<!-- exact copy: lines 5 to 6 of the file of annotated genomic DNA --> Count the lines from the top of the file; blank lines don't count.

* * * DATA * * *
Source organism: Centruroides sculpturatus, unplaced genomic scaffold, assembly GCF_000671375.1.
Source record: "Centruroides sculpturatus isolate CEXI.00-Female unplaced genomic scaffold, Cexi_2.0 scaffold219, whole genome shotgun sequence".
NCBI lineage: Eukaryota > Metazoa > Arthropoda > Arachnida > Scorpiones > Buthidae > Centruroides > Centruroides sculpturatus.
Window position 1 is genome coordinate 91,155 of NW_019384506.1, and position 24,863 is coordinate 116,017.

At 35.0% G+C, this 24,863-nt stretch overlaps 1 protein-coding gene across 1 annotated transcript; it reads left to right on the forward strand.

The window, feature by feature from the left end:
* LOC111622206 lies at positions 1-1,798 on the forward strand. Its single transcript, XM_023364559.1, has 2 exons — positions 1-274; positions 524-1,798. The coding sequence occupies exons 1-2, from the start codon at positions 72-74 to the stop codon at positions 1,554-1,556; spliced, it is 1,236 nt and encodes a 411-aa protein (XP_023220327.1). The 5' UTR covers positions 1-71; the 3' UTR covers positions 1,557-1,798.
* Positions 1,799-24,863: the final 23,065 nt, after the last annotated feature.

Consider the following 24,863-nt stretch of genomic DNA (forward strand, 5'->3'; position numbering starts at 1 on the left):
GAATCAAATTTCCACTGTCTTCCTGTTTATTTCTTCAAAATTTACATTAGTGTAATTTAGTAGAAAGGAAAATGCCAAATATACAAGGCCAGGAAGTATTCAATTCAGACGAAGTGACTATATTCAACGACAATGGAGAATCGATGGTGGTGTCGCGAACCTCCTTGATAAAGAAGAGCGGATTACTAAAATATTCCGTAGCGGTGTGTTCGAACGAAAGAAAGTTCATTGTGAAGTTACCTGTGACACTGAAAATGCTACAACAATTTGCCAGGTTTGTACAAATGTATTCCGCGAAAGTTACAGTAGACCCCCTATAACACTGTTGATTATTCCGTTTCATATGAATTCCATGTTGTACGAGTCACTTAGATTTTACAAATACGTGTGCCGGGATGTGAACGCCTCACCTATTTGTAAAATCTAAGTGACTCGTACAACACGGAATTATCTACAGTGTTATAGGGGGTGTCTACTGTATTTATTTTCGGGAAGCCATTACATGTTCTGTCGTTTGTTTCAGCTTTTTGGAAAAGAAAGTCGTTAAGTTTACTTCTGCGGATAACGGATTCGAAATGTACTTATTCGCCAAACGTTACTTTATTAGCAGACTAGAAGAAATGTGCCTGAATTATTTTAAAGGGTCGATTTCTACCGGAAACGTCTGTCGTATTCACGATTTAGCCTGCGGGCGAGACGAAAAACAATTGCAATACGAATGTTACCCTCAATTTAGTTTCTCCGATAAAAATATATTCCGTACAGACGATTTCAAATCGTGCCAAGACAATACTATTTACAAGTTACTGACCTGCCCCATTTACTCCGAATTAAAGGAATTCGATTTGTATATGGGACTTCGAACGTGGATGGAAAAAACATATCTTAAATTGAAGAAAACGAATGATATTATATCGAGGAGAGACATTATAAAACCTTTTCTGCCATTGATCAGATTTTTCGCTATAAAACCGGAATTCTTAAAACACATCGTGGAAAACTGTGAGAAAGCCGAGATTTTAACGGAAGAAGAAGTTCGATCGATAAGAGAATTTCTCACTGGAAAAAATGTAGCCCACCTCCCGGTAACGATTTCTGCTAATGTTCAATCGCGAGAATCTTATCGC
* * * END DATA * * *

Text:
At 35.0% G+C, this 24,863-nt stretch overlaps 1 protein-coding gene across 1 annotated transcript; it reads left to right on the forward strand.

The window, feature by feature from the left end: